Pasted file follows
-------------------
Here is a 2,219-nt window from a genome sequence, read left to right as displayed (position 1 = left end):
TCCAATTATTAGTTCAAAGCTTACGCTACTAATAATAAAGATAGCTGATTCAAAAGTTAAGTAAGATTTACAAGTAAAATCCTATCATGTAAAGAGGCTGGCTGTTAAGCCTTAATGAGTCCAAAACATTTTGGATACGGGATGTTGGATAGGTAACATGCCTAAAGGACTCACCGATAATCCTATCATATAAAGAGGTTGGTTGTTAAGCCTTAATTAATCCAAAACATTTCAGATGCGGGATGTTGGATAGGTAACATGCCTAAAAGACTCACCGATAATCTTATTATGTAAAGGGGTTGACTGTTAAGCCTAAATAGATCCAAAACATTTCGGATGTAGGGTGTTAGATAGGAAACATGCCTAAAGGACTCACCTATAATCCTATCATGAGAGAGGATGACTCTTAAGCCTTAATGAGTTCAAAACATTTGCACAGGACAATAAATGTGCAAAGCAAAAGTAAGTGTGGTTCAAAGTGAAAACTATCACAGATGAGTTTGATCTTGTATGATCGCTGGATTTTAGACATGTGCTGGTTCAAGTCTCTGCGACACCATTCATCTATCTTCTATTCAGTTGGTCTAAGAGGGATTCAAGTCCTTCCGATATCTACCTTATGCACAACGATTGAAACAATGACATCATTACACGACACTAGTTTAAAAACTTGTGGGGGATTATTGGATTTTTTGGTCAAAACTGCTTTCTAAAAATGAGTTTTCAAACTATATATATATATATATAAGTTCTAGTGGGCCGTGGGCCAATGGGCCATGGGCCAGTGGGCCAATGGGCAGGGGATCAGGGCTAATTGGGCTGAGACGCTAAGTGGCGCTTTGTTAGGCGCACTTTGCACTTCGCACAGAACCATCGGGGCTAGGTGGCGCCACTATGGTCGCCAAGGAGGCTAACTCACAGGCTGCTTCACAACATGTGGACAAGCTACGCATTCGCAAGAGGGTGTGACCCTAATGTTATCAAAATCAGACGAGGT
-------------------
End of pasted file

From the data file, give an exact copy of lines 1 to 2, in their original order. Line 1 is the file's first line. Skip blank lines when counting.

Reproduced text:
Here is a 2,219-nt window from a genome sequence, read left to right as displayed (position 1 = left end):
TCCAATTATTAGTTCAAAGCTTACGCTACTAATAATAAAGATAGCTGATTCAAAAGTTAAGTAAGATTTACAAGTAAAATCCTATCATGTAAAGAGGCTGGCTGTTAAGCCTTAATGAGTCCAAAACATTTTGGATACGGGATGTTGGATAGGTAACATGCCTAAAGGACTCACCGATAATCCTATCATATAAAGAGGTTGGTTGTTAAGCCTTAATTAATCCAAAACATTTCAGATGCGGGATGTTGGATAGGTAACATGCCTAAAAGACTCACCGATAATCTTATTATGTAAAGGGGTTGACTGTTAAGCCTAAATAGATCCAAAACATTTCGGATGTAGGGTGTTAGATAGGAAACATGCCTAAAGGACTCACCTATAATCCTATCATGAGAGAGGATGACTCTTAAGCCTTAATGAGTTCAAAACATTTGCACAGGACAATAAATGTGCAAAGCAAAAGTAAGTGTGGTTCAAAGTGAAAACTATCACAGATGAGTTTGATCTTGTATGATCGCTGGATTTTAGACATGTGCTGGTTCAAGTCTCTGCGACACCATTCATCTATCTTCTATTCAGTTGGTCTAAGAGGGATTCAAGTCCTTCCGATATCTACCTTATGCACAACGATTGAAACAATGACATCATTACACGACACTAGTTTAAAAACTTGTGGGGGATTATTGGATTTTTTGGTCAAAACTGCTTTCTAAAAATGAGTTTTCAAACTATATATATATATATATAAGTTCTAGTGGGCCGTGGGCCAATGGGCCATGGGCCAGTGGGCCAATGGGCAGGGGATCAGGGCTAATTGGGCTGAGACGCTAAGTGGCGCTTTGTTAGGCGCACTTTGCACTTCGCACAGAACCATCGGGGCTAGGTGGCGCCACTATGGTCGCCAAGGAGGCTAACTCACAGGCTGCTTCACAACATGTGGACAAGCTACGCATTCGCAAGAGGGTGTGACCCTAATGTTATCAAAATCAGACGAGGT